There’s nothing like diving into a cool, crystal-clear mountain lake in the summertime. But, taking a swan-dive into certain lakes in Canada may leave you more repulsed, than refreshed.

“New research on a number of Canadian lakes show that historical acid deposits as a result of industry have greatly reduced calcium levels in the water – dramatically impacting populations of calcium-rich plankton such as Daphnia water fleas that dominate these ecosystems,” reports phys.org.

The lack of calcium, has created an ecosystem that isn’t conducive for Daphnia. Which is where a tiny gelatinous plankton — called Holopedium — comes into the picture. The change in the chemistry of these lakes has allowed for an explosion of Holopedium. And while these slimy critters may make for a gross swim, their presence also has a potentially nefarious side.

“..the increasing ‘jellification’ of Canada’s lakes will prevent vital nutrients being passed up the food chain to fish stocks, as well as clogging filtration systems that help the lakes contribute drinking water to many residents in these areas’” the phys.org article continues.

Ron Ingram_Ontario2

Photo credit: Ron Ingram | Ontario Ministry of the Environment and Climate Change

The continued jellification of the lakes in eastern Canada could have a profound impact on drinking water.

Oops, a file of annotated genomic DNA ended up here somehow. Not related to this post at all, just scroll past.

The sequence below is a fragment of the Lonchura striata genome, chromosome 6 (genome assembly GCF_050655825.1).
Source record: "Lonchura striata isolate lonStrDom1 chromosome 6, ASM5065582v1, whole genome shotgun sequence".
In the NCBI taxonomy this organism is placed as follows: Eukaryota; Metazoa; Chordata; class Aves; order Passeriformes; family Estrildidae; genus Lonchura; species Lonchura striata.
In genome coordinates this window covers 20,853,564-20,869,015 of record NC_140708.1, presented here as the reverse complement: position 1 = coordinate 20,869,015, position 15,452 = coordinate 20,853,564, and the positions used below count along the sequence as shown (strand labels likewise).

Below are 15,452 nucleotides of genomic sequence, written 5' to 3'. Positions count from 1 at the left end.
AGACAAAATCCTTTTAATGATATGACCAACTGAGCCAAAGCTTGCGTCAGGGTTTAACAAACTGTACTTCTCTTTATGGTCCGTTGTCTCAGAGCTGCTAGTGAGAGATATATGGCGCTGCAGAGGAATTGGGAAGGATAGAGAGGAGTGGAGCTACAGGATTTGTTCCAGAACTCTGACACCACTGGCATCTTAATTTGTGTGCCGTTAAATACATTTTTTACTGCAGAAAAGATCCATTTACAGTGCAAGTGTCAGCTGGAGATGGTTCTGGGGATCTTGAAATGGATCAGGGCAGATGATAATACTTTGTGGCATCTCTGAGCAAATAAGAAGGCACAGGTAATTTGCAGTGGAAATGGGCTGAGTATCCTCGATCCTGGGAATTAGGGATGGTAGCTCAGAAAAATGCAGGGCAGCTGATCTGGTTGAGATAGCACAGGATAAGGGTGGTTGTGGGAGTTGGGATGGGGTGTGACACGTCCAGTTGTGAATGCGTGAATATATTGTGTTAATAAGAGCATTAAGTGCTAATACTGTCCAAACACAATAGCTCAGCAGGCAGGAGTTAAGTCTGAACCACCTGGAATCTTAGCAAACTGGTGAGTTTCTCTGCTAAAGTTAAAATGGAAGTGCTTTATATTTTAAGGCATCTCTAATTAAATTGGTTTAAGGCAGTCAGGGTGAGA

CITYLAB, a digital sub publication of The Atlantic, reports more than 20 percent of Ontario’s water comes from low-calcium sources. That’s according to Andrew Tanentzap, a researcher from the University of Cambridge and a co-author of the paper that reported the findings.

Major shifts in the pH of the lakes are a result of acid rain. The acid rain was caused by massive smelting — extracting metal from ore — plants in the region. Acid rain depleted calcium in the soil of runoff basins in the area; essentially cutting the lakes off from their source of calcium and causing massive changes in the ecosystem.

According to the research, it could take thousands of years of natural weathering for the lakes to return to their normal pH levels.

Source: http://news.weathernationtv.com/2014/11/20/acid-rain-turns-canadian-lakes-goopy-mess/